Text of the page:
Volunteer Spotlight
Illinois Human Rights Commissioner Steven Andersson, ’86, J.D. ’92, Reflects on NIU’s Many Gifts

By Eva Richards

andersson_steve--1- "I have always said that NIU gave me the greatest gifts. The ability to learn 'how to learn' and how to realize what you don’t know," Andersson said.

After a successful career as an attorney, a member of the Illinois House of Representatives, and now the Human Rights Commissioner for the State of Illinois, Steven Andersson, ’86, J.D. ’92, has found a lot of success. He credits his time at NIU with helping him to learn from his mistakes and navigate his future, among many other things. Now, as a volunteer, Andersson has fun working with NIU students.

NIUAA: Please tell us about your experience leading up to and choosing NIU.
Andersson: My family didn't have a lot of experience with choosing a university to attend. My parents were from Sweden, and not college-educated, so the whole concept of how to go about making such a choice (or even to go to college) was largely left to me and me alone. At that time there was no internet, so I largely went with my own gut reactions. To be candid, NIU was an easy choice because it was fairly close to home for me. Also, price was a factor. As higher education was a whole new world for me, NIU seemed like a reasonable choice for a first-generation student like me. Turns out, it was an excellent choice. NIU was easy to navigate, friendly and welcoming. 

NIUAA: In a few sentences, please share the impact NIU has had on your life.    Andersson: I have always said that NIU gave me the greatest gifts. The ability to learn “how to learn” and how to realize what you don’t know. Critical thinkers must start from a place of open mindedness. NIU’s professors taught me that so well. College, if done correctly, isn’t a trade school to learn a particular skill. It’s about learning how to think about issues and problem solving. NIU instilled that in me. 

NIUAA: How did NIU prepare you for your current profession?     
Andersson: I earned two degrees from NIU, both my undergraduate in political science and law school. Both prepared me well for my future, but law school enhanced what my undergraduate education began. It gave me the basics in understanding the law and how to navigate the legal system. It did this in the most arduous way possible—The Socratic Method—which, in my opinion, is the best way to learn. It teaches you how to argue and to lose an argument, while at the same time, showing you paths to victory. You learn more from your losses than your victories, and that was reinforced over and over again. 

NIUAA: What are you most proud of in your professional career? 
Andersson: After my 30-year career as a lawyer, I was elected to the Illinois House of Representatives. I quickly ascended in the House to the position of floor leader for the Republican Caucus. In that position, I was able to lead a movement that put an end to the longest budget impasse in U.S. history. As a result of that impasse, the most vulnerable people of our state suffered. They were going without medicine, support, food, etc. Violence was on the rise, poverty was on the rise, our universities were at risk of failing, and our state debts had risen to about $16 billion. I made the career-ending decision to take on my own governor and my own party to end this impasse. I succeeded. I am most proud of that because of the lives that were saved in doing so.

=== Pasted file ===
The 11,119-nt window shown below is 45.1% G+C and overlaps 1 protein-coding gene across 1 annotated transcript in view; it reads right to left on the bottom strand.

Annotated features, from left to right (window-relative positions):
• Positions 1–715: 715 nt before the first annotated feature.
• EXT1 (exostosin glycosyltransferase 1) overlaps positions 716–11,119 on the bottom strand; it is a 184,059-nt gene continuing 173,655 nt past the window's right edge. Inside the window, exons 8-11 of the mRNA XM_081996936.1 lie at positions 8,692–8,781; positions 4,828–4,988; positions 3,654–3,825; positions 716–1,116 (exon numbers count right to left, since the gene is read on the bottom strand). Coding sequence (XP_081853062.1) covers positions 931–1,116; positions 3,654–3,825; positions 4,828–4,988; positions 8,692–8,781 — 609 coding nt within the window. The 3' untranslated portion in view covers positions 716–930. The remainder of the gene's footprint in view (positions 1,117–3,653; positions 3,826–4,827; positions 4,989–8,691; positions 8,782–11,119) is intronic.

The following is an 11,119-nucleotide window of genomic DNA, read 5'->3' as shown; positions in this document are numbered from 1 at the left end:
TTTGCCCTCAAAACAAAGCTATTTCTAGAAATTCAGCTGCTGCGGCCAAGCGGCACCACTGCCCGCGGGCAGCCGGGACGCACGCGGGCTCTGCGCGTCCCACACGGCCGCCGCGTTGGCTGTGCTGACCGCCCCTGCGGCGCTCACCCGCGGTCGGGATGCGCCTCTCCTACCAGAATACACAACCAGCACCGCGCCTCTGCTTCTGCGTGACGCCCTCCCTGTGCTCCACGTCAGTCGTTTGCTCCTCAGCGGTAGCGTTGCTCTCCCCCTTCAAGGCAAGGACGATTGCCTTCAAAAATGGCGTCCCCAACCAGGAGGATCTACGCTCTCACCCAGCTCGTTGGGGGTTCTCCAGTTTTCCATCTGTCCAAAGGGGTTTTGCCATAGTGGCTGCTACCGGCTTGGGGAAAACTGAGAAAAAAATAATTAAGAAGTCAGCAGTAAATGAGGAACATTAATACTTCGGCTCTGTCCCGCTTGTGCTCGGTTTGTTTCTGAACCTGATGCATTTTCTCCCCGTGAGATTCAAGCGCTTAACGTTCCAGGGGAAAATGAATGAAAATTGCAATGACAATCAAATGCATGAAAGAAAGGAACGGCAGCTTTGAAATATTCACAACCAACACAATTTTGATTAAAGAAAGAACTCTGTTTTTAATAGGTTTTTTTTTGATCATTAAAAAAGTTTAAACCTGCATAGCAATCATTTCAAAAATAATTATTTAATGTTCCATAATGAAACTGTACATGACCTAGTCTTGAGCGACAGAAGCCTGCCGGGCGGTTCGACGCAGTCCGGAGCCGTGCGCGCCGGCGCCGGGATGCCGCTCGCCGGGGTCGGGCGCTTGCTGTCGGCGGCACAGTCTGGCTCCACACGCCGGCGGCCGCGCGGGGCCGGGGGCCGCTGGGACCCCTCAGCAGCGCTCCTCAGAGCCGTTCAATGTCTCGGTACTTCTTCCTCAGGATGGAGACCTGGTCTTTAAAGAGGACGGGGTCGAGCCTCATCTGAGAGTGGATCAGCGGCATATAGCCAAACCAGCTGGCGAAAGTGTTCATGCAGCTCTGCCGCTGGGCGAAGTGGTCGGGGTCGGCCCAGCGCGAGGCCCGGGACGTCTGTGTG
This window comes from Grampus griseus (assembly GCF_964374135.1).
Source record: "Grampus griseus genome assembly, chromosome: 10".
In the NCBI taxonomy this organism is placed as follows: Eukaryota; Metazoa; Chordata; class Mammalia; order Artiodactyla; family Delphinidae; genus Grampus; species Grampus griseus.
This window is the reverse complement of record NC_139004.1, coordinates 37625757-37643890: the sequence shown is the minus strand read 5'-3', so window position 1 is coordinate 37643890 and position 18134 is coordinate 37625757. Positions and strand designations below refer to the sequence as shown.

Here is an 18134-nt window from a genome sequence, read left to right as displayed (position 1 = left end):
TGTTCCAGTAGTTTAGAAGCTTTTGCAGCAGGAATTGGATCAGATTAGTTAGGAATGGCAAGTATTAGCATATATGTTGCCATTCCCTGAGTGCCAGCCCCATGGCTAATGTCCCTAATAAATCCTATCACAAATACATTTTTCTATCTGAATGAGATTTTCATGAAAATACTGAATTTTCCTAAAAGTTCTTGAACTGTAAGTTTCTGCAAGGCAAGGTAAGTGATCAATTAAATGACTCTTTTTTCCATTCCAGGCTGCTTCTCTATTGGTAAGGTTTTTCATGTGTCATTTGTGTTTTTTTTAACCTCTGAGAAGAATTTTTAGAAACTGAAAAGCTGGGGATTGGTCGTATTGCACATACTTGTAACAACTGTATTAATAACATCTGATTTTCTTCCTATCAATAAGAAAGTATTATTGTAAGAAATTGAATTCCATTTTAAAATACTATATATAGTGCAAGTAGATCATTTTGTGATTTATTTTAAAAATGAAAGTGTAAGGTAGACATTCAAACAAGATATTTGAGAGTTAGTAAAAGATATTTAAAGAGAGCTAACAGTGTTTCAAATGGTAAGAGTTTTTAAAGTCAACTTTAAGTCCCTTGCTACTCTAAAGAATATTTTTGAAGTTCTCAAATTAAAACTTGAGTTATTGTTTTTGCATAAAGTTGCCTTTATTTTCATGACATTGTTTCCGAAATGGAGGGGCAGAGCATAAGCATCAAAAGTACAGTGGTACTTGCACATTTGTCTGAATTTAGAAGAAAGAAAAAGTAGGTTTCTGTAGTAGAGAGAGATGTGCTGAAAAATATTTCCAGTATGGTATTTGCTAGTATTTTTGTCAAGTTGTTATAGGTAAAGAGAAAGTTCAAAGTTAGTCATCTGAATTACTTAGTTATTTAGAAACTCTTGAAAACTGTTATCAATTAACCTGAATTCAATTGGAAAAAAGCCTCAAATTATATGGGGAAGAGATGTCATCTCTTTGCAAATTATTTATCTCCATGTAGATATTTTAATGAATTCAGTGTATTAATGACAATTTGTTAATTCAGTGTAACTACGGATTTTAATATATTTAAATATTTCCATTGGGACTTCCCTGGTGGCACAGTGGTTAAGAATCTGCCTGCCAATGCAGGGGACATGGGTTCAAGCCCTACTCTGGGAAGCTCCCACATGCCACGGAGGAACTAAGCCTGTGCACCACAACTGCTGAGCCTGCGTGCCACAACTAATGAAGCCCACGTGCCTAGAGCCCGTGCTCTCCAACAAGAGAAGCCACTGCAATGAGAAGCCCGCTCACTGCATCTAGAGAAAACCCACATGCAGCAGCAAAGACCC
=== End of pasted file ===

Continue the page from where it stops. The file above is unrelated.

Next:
NIUAA: Did anyone from NIU have a significant impact on you?     
Andersson: I met my wife Nanette at NIU! She was and is the person with the most impact in my life! 

NIUAA: What would you want to tell current and prospective students about NIU?     
Andersson: I’d like to tell them two things: First, you get what you put into your college career. No one is going to hand you your education. Your professors, instructors and fellow students are there to help you, but, in the end, it’s up to you to make your education the best it can be. 
Second, take risks. Learn to put yourself out there. Do things you're not comfortable with. You will learn more from those uncomfortable experiences than the things you feel “good” at or more prepared for. Broaden who you are. College is a time where you can do that with little actual risk. Take advantage of it!

NIUAA: What do you enjoy most about volunteering? 
Andersson: I have volunteered with the political science department, helped with the First Impressions Counts workshops, and hosted an NIU student for an externship experience while I was a member of the legislature. I enjoy getting to meet new people and share what I have learned in my life experiences! The reason I've been so involved in the Alumni Association is very simple; someone asked me to. Once I said yes, I found out how much fun it can be to help our NIU family. I hope others will also say yes to volunteering!

If you are looking for other ways to be an NIU volunteer, please check out NIU Nexus, or contact Liz McKee at lmckee1@niu.edu or 815-753-7400.